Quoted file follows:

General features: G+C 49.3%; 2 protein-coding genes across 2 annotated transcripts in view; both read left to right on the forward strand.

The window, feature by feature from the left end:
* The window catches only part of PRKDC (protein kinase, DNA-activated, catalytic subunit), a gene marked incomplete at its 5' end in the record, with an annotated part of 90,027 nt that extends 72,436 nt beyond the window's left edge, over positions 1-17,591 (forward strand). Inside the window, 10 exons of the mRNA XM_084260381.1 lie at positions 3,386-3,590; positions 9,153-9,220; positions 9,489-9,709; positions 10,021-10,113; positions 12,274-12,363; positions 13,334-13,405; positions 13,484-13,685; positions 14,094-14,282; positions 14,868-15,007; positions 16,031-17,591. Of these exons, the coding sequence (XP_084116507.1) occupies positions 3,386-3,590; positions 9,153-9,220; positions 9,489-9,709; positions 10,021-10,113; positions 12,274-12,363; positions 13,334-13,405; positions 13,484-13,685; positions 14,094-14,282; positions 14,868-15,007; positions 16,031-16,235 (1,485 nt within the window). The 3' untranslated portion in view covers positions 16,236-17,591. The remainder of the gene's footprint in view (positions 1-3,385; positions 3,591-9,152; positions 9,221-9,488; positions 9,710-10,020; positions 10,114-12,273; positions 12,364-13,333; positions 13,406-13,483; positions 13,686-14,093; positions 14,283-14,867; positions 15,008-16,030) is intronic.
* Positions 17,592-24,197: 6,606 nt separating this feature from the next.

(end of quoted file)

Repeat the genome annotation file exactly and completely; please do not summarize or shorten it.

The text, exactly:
General features: G+C 49.3%; 2 protein-coding genes across 2 annotated transcripts in view; both read left to right on the forward strand.

The window, feature by feature from the left end:
* The window catches only part of PRKDC (protein kinase, DNA-activated, catalytic subunit), a gene marked incomplete at its 5' end in the record, with an annotated part of 90,027 nt that extends 72,436 nt beyond the window's left edge, over positions 1-17,591 (forward strand). Inside the window, 10 exons of the mRNA XM_084260381.1 lie at positions 3,386-3,590; positions 9,153-9,220; positions 9,489-9,709; positions 10,021-10,113; positions 12,274-12,363; positions 13,334-13,405; positions 13,484-13,685; positions 14,094-14,282; positions 14,868-15,007; positions 16,031-17,591. Of these exons, the coding sequence (XP_084116507.1) occupies positions 3,386-3,590; positions 9,153-9,220; positions 9,489-9,709; positions 10,021-10,113; positions 12,274-12,363; positions 13,334-13,405; positions 13,484-13,685; positions 14,094-14,282; positions 14,868-15,007; positions 16,031-16,235 (1,485 nt within the window). The 3' untranslated portion in view covers positions 16,236-17,591. The remainder of the gene's footprint in view (positions 1-3,385; positions 3,591-9,152; positions 9,221-9,488; positions 9,710-10,020; positions 10,114-12,273; positions 12,364-13,333; positions 13,406-13,483; positions 13,686-14,093; positions 14,283-14,867; positions 15,008-16,030) is intronic.
* Positions 17,592-24,197: 6,606 nt separating this feature from the next.